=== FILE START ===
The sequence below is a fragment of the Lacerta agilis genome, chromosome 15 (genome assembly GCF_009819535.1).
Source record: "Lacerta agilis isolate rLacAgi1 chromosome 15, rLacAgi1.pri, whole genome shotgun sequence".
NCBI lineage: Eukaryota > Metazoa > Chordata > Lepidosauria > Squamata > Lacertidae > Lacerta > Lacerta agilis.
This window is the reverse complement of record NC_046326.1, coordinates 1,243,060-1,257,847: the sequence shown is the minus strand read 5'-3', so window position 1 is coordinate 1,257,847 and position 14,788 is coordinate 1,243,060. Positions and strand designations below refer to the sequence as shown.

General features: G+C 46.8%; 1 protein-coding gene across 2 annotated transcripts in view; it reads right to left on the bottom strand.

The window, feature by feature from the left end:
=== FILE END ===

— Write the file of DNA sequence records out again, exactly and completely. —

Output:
The sequence below is a fragment of the Lacerta agilis genome, chromosome 15 (genome assembly GCF_009819535.1).
Source record: "Lacerta agilis isolate rLacAgi1 chromosome 15, rLacAgi1.pri, whole genome shotgun sequence".
NCBI lineage: Eukaryota > Metazoa > Chordata > Lepidosauria > Squamata > Lacertidae > Lacerta > Lacerta agilis.
This window is the reverse complement of record NC_046326.1, coordinates 1,243,060-1,257,847: the sequence shown is the minus strand read 5'-3', so window position 1 is coordinate 1,257,847 and position 14,788 is coordinate 1,243,060. Positions and strand designations below refer to the sequence as shown.

General features: G+C 46.8%; 1 protein-coding gene across 2 annotated transcripts in view; it reads right to left on the bottom strand.

The window, feature by feature from the left end: